Watching new skaters test their steadiness through sheer persistence is a cheery experience come winter as outdoor rinks become available in the neighbourhood.
“I like making ice for the kids. I get a laugh out of watching them learn how to skate and the smile on their faces,” said Henry Stainthorp, rink manager at Spruce Avenue Community League (SACL), while flooding the league’s rink in November.
He noted the new rinkside floodlights, required by the city. Thankfully there are grants for such things, but the seasonal and volunteer-based nature of rink operations comes with constraints. Combined with insurance and other costs, neighbourhood rinks face many challenges.
Skaters once prized Alberta Avenue’s rink. On avenuehistory.org, there was an excerpt from Through the Years – Alberta Avenue 1995 in which resident Alex Mair described how the rink came alive on weekends.
“Saturday and Sunday evenings, the skaters would whirl around the ice to the sound of a live band … They had live music down at Central Rink, yes, but they didn’t have the live music that filled those winter nights at the Alberta Avenue Skating Park,” Mair recalled.
Today, support for the Alberta Avenue Community League (AACL) rink is sporadic.
“Usage isn’t as positive as it used to be, like back in the day, with families deciding to go out for a skate on a sunny winter day,” said Lyall Pedersen, rink manager. “And it’s not always open, due to the weather.”
Edmonton has an estimated 130 outdoor rinks. Some struggle, while others do well.
The Newton Community League replaced its old rink in 2013 thanks to some innovative funding arrangements and lots of volunteers. Our neighbourhood outdoor rinks include Eastwood, Parkdale-Cromdale, Delton, Alberta Avenue, and Spruce Avenue. Westwood once managed its rink, but the city now runs it.
A brief history
The origins of the modern, indoor rink can be traced to Montreal, where the first organized indoor game was held in 1875. Nineteen years later, the Thistles hockey team played Edmonton’s first ever recorded game. Then there was Edmonton’s Thistle Rink (built in 1902 and burned down in 1913), Edmonton Gardens, and Jasper Avenue’s Central Skating Rink (opened in 1922).
In Edmonton’s neighbourhoods, the 1950s saw rink development reach a high point. When SACL got going in 1951, the first thing on their list was a rink, along with a bowling green and baseball diamonds. By 1964, the 125 community-operated rinks had over one million visits.
Not all was upbeat. Ritchie Community League had trouble financing its rink as early as 1946, and so did Jasper Place, Oliver and Riverdale. Despite the fact that Elmwood Park’s first priority was a rink in 1948, it no longer has one.
“It was removed many years ago, the prime reasons being there was a lack of interest from volunteers to run it and a lack of funds to pay someone to maintain it,” said Gillian Daley-deGroot, Elmwood Park Community League president.
Challenges of community ice
According to Edmonton Federation of Community Leagues (EFCL), while most community rinks rely on volunteers, many community leagues now hire help. It hasn’t held them back.
“In the last 20 years, there’s definitely an increase in the number of rinks,” said Joanne Booth, EFCL assistant director. “After building a playground, a rink is usually the next facility to get built.”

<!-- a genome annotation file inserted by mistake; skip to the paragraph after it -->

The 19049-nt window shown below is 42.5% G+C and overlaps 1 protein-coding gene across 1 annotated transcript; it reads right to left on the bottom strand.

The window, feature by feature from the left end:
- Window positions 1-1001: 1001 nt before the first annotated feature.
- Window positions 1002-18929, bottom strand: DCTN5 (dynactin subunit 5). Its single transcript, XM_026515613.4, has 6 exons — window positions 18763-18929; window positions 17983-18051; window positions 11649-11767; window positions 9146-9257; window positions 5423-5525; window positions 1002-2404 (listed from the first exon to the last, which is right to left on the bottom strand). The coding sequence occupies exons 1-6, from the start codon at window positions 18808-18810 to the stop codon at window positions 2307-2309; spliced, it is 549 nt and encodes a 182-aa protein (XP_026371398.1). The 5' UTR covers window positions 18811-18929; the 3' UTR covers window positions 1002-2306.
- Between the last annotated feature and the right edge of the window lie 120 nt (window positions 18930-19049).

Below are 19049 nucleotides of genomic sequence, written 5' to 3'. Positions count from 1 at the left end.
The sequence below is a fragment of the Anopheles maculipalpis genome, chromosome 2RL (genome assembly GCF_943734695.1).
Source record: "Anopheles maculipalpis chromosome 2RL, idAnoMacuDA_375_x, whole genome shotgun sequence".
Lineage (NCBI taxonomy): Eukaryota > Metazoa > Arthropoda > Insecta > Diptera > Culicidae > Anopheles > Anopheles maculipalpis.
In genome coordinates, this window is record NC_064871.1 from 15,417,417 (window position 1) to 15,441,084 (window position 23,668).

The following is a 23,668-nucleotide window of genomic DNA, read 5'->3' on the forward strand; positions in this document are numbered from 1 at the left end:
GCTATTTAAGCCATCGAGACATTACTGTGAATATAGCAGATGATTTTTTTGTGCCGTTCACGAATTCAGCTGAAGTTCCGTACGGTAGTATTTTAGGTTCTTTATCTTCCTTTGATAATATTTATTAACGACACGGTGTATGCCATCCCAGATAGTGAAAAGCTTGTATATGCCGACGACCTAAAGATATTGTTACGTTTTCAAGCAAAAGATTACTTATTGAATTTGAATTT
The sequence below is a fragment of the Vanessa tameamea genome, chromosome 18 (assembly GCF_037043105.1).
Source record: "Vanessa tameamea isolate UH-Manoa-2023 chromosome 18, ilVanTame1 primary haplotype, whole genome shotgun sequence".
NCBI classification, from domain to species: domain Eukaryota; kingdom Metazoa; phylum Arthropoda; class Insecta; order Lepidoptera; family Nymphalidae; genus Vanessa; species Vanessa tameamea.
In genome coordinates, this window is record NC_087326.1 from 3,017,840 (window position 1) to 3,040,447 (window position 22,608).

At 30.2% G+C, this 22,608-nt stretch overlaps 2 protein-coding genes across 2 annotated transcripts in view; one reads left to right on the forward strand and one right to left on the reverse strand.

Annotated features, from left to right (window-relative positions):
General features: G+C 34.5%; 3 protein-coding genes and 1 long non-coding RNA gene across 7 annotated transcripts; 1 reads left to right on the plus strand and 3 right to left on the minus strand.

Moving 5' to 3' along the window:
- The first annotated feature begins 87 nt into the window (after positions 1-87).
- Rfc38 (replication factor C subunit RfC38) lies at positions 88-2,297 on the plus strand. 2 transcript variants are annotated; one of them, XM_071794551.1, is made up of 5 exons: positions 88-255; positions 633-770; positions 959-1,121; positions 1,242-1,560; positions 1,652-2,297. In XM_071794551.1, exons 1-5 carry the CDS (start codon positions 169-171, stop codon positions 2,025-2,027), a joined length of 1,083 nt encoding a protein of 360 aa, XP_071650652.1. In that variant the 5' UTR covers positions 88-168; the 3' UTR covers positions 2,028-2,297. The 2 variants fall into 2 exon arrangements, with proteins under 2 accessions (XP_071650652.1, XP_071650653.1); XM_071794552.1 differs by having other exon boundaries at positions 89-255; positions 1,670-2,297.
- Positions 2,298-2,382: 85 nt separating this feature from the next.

Weather is another challenge. According to a study conducted by Nikolay N Damyanov, H Damon Matthews, and Lawrence A Mysak, Canada’s outdoor skating season has shortened, particularly in Southwest and Central Canada. Wilfrid Laurier University reports some cities could see up to a third of the outdoor skating season disappear over the next century. Calgary could see a 19 per cent drop.
Leagues are doing what they can. Just this past December, AACL organized a New Year’s skating party—the first in recent memory.
“We’re trying to put in some positive effort,” said Pedersen. “We want to get people using the rink.”
It’s also up to community members to use them. The Eastwood rink sees a variety of users from the neighbourhood.
“We’re expecting more, as we have done some upgrades to the sports facility to ensure it’s more efficient and secure,” said Tish Prouse, past president of Eastwood Community League.
In Delton, the hour or two of public skating shifts to shinny hockey.
“Shinny is so popular—the public skate, they hardly get a chance,” said Walter Gurba, Delton Community League’s rink manager. He divides the rink in half if a mom with a toddler drops in.
“So the kids can skate,” Gurba said. “We have good ice, people know about it.”
Like Delton, Spruce Avenue has a Zamboni, making for a great ice surface. The Spruce Avenue rink is used by the two adjacent schools and by the city’s Learn to Skate program.
“It’s operating at full capacity,” said Verna Stainthorp, SACL secretary.
Meanwhile, EFCL held its second annual outdoor rink contest this winter, with community leagues across the city vying to take the trophy and bragging rights from defending champs Grandview Heights.
“We’re always looking for new ideas to help league volunteers get their rinks ready,” said Booth.
Featured Image: Neighbourhood outdoor rinks face many challenges. | Rebecca Lippiatt
Weather not cooperating?
Check out Edmonton Downtown Community Arena (10245 105 Ave).
Free public skating. Borrow skates & helmets for free while using rink.
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